For the first time since his rookie season, Andre Drummond entered the year slated for a reserve gig. Between 2013 and 2020, he suited up for 585 games and started 584 of them. During that span, he earned two All-Star nods and was named to the All-NBA Third Team in 2015-16.
Yet an uneven conclusion to his tenures with the Detroit Pistons and Cleveland Cavaliers saw him arrive in Los Angeles midseason on a minimum deal last year. When the Lakers’ season ended unceremoniously, which had much more to do with injuries and poor shooting than anything involving him, the discourse unjustifiably turned Drummond into a punchline.
Overwhelmingly, analysis failed to differentiate between the fact that he was merely a non-star recently on a max deal and, instead, framed him as a borderline NBA talent. He is a good player and likely a top-30 center still, even if he didn’t, and doesn’t, approximate the on-court impact of others on max deals (although, given the revenue these players drive, they’re all underpaid in the grand scheme).
So, Drummond joined the Philadelphia 76ers on the veteran’s minimum to mark his 10th season in the league. And through six games, the 28-year-old has been exceptional, easily the best backup center during Joel Embiid’s stay with the franchise (excluding Al Horford, who started 61 games). In 18.8 minutes per night, he’s averaging 6.7 points, 10 rebounds, 2.5 assists, two steals and one block.
When Embiid is on the floor, the Sixers run many dribble handoff-based actions or sets that send players moving East-West while Embiid coordinates the offense. Drummond’s ability to facilitate DHOs in a manner similar to Embiid — and much better than Dwight Howard — has provided some lineup continuity and is one reason Philadelphia’s bench has styled and profiled thus far. He’s also been an excellent screener to carve out space for his partners on these plays.
Beyond simple DHOs, Drummond has expediently formed a connection with Furkan Korkmaz and Georges Niang offensively, is a good, albeit sometimes erratic, short-roll passer and keeps his eyes peeled to thread dimes to cutters — another area his audaciousness periodically trumps his execution.
Frustrating turnovers persist, though that is woven into the Andre Drummond Experience, but his playmaking has invigorated the offense. The Sixers’ primary bench unit of Shake Milton-Korkmaz-Matisse-Thybulle-Niang-Drummond has scored 62 points in 24 minutes (117.0 offensive rating), in part because the reserve center can be entrusted to capably spearhead some offense.
“(Passing) is just something that’s been a part of my game my whole career. They’re using me the right way here, and it’s something that I’m very good at,” Drummond said following Monday’s victory. “I find guys because the defense pulls in when I do roll. I roll hard, so I’m able to make that next pass to the shooters.”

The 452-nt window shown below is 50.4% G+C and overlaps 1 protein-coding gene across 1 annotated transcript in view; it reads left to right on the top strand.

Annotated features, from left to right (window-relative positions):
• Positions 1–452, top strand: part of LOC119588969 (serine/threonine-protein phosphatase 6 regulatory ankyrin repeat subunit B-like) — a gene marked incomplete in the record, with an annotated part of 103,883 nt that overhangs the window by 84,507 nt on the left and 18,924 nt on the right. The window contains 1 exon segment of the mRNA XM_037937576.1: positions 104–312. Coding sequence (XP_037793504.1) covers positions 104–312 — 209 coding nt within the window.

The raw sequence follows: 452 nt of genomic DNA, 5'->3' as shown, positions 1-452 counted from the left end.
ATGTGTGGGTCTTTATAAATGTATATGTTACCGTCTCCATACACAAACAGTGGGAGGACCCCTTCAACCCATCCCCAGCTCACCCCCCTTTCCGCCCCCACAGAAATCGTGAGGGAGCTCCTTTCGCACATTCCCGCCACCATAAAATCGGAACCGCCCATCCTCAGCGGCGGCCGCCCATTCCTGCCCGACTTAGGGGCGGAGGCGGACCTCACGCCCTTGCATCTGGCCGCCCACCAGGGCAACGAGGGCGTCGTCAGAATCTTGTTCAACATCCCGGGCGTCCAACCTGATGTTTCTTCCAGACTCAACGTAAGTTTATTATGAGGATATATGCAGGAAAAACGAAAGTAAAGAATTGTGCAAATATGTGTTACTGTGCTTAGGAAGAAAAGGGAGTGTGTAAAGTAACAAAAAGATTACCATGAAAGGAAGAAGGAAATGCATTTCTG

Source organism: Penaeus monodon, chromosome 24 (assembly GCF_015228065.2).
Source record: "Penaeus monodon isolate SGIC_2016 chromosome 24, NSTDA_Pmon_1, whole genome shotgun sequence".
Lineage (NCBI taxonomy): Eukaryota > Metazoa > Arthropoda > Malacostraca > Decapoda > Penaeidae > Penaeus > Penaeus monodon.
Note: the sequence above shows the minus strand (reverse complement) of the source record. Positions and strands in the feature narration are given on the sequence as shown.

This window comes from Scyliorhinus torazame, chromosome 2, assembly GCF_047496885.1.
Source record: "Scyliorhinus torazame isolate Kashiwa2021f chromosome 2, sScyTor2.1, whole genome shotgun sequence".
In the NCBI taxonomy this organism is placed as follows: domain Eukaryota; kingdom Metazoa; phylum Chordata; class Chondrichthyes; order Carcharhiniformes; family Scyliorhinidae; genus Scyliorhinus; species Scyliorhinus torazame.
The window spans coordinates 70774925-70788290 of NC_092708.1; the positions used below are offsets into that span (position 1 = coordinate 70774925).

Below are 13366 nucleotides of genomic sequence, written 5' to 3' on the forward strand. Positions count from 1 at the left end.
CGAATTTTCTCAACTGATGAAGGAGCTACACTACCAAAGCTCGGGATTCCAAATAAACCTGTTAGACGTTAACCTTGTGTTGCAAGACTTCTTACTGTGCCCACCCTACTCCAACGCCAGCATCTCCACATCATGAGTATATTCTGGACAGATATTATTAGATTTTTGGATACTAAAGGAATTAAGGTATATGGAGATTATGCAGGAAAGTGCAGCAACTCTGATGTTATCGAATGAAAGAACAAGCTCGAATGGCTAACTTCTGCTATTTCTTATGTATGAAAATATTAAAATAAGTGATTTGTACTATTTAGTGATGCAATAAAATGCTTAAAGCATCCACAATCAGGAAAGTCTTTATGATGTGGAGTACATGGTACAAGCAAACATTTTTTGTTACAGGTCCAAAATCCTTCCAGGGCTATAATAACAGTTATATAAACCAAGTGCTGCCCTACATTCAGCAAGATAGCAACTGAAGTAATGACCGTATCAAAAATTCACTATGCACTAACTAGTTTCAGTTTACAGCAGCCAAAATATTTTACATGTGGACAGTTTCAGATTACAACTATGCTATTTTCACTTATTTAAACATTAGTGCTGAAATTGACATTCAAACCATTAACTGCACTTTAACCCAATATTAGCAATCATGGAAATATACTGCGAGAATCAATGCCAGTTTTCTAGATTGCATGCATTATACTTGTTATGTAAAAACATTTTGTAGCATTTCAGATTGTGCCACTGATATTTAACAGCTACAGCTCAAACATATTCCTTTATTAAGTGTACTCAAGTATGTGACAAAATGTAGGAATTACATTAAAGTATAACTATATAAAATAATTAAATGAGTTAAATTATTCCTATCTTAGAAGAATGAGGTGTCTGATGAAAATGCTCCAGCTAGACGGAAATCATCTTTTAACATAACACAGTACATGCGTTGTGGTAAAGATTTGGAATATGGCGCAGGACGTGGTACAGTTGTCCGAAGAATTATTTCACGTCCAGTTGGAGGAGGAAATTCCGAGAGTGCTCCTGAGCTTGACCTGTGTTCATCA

Despite leading the NBA in rebounds per game four times in five seasons between 2016 and 2020, he is, statistically, enjoying the most prolific boards campaign of his career. His 30 percent rebounding rate is a high-water mark and 26.5 rebounds per 100 possessions comfortably exceeds his previous best of 23.7. He’s gobbling up everything in his orbit.
That sort of prowess was to be entirely expected, though. Where he’s really shined is as a pick-and-roll defender. Assistant coach Dan Burke, who plays a significant role in shaping the defensive schemes, deserves credit for empowering Drummond to play near the level of the screen. Not every team is content with that aggression, but it’s necessary to maximize Drummond’s exploits. Sitting him back in drop breeds inactivity and poor rotations.
He touts rare dexterity for a big man and has ranked in the 92nd percentile or better in steal rate since 2015-16, per Cleaning The Glass. By employing him near the level of the screen, he’s free to muck up angles for pocket passes. To unsuccessful results, teams are trying to slip deliveries past him. He’s shutting down those pursuits. His 4.8 percent steal rate is well above his prior best of 2.6 percent and will normalize in time, but certainly underscores the nuisance he’s been for opponents in passing lanes.
When he’s not directly inducing turnovers, he’s admirably playing the delicate balance of containing the ball-handler and defending the roller. He’ll stunt at drivers to kill their dribble and quickly backpedal to break up lobs or protect the rim. He’s delaying decision-making from initiators to allow point-of-attack defenders to recover. The Sixers’ defensive rating is 7.3 points better with him on the court this season, largely because of how well he’s performing in pick-and-roll coverage (in addition to the small sample caveat, though these numbers do generally align with the eye test).
The early returns for Drummond’s Sixers era have been extremely profitable. Everything he’s saying and doing resemble a player fully embracing his opportunity en route to earning a long-term deal next summer. Philadelphia is optimally deploying him on both ends and he’s vitalizing units by aptly complementing the surrounding personnel.
Nothing has changed besides some circumstances, though. This is who Andre Drummond is: a good basketball player contributing to a good team — and it’s benefiting everyone.
“I don’t think I have anything to prove. Anybody that’s watched me in my career knows what I’m capable of,” he said. “This is nothing new; it’s something I do on a nightly basis, just in a different role.”